VENTRELLA: How did you get the idea?

SPINRAD: I got the idea for THE IRON DREAM by asking Mike Moorcock how he wrote all his commercial fantasies. “Take a myth, or a story from history, run it through a lot of Freudian imagery, and there you have it,” he told me.

“You mean like for instance Nazi Germany…?”

VENTRELLA: Looking back, are you happy with the results?

SPINRAD: In retrospect, after THE IRON DREAM got all those good reviews in over a dozen countries, won an Apollo, was nominated for an American Book Award, I was finally convinced I had written a suigenerous classic. Before that I hated the novel; it took me a long time to figure out that what I hated was the unpleasant work of writing it, not the result.

VENTRELLA: Your novel HE WALKED AMONG US has gone through a most interesting publication history. Can you explain a bit about this? How much of this was by your design and how much of it was because of problems with publishers?

SPINRAD: All of it was problems with publishers, and I’m not going to go into it here. Suffice it to say that HE WALKED AMONG US was finally published by Fayard in French translation last year, a much more presitigous and serious publisher than any of those who rejected it, and will finally be published by Tor in April 2010.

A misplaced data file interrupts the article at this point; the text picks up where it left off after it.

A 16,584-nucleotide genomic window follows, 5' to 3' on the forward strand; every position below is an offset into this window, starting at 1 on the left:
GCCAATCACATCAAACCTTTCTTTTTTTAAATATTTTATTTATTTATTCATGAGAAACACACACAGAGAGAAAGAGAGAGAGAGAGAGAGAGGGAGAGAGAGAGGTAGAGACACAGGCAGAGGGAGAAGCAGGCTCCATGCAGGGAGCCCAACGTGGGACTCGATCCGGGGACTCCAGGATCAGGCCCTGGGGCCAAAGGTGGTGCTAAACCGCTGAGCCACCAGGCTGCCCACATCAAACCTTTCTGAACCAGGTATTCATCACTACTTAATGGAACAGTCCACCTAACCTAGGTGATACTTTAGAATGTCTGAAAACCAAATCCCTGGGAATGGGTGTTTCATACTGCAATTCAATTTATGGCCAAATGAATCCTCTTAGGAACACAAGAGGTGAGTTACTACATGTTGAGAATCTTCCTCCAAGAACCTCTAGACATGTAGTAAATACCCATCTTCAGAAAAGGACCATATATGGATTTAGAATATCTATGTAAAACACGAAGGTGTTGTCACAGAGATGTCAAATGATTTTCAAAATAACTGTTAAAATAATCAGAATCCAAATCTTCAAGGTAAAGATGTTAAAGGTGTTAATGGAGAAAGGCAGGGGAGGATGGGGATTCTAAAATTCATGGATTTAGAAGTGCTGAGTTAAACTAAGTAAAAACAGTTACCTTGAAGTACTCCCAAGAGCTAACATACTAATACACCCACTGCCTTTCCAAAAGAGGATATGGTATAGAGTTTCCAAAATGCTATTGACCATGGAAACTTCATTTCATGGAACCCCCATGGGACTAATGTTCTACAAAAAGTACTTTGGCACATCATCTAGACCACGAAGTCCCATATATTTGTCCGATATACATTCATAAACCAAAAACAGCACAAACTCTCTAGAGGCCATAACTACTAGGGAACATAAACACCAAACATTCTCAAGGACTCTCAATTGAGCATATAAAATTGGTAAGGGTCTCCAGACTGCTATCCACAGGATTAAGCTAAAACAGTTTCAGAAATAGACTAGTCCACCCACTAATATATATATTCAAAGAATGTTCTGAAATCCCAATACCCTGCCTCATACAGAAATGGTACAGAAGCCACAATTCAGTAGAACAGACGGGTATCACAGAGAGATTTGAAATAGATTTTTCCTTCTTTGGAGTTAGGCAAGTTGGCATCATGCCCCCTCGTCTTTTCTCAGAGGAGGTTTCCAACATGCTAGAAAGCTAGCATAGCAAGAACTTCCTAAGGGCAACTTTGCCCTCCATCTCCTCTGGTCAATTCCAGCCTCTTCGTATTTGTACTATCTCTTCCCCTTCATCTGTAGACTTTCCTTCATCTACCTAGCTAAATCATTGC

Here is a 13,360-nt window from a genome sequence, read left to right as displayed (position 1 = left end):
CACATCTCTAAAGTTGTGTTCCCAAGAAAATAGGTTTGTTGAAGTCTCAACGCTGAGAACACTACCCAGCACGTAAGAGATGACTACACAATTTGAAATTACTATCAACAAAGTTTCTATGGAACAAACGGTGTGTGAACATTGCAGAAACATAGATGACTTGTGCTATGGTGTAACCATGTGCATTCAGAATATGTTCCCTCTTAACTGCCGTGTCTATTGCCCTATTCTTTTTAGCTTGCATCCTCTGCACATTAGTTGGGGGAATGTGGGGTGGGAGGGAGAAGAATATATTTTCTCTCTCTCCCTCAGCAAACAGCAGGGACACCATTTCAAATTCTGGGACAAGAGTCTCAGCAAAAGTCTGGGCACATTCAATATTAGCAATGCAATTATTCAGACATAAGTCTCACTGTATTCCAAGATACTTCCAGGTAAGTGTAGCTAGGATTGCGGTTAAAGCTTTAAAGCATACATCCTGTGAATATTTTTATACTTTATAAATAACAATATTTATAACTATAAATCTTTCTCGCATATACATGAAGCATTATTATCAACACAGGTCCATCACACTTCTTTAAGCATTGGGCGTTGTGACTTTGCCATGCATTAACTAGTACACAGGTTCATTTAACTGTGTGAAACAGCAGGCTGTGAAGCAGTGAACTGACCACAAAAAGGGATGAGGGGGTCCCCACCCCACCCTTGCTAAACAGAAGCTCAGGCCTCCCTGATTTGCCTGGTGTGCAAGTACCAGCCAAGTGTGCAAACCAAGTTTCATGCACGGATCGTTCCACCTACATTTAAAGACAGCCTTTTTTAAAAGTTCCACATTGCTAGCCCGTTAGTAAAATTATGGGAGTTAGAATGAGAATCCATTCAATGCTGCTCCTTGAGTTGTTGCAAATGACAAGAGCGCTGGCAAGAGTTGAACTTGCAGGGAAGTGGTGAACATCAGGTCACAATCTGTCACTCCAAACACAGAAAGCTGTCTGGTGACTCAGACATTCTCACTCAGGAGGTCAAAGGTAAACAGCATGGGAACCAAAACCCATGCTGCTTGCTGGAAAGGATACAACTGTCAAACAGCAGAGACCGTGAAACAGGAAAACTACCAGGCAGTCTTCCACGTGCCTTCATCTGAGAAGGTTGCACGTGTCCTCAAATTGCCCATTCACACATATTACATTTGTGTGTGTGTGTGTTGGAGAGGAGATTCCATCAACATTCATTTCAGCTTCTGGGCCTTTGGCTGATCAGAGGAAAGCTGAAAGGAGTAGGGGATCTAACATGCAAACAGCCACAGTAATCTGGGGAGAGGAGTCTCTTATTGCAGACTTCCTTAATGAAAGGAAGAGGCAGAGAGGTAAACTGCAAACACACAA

VENTRELLA: You’ve dealt with language in the future in your novels. Where do you think we are heading? Is English taking over the world because of our culture?

SPINRAD: No. Our (pop, Hollywood, etc.) culture is taking over the world because of English, which is the most popular second language in the world as well as the first language of something like half a billion people. The Anglophone market is by far the biggest.

VENTRELLA: As a transplanted New Yorker, what is it about Paris that made you move?

SPINRAD: Nothing, if you mean back to NY, except financial and real estate complicatons. If you mean to Paris, I moved there for what I thought would be a year to write RUSSIAN SPRING, set primarily in Paris. But by the time I had finished, what was going on in Europe was much more interesting to me as a speculative writer, and personally I just enjoyed living in Europe, and particularly in France, much more than in the US. More diversity in the same area.

VENTRELLA: I read an interview you did with Woody Allen where you two discussed how much better artists are received in Europe. What is it about the culture that makes that possible there and not here?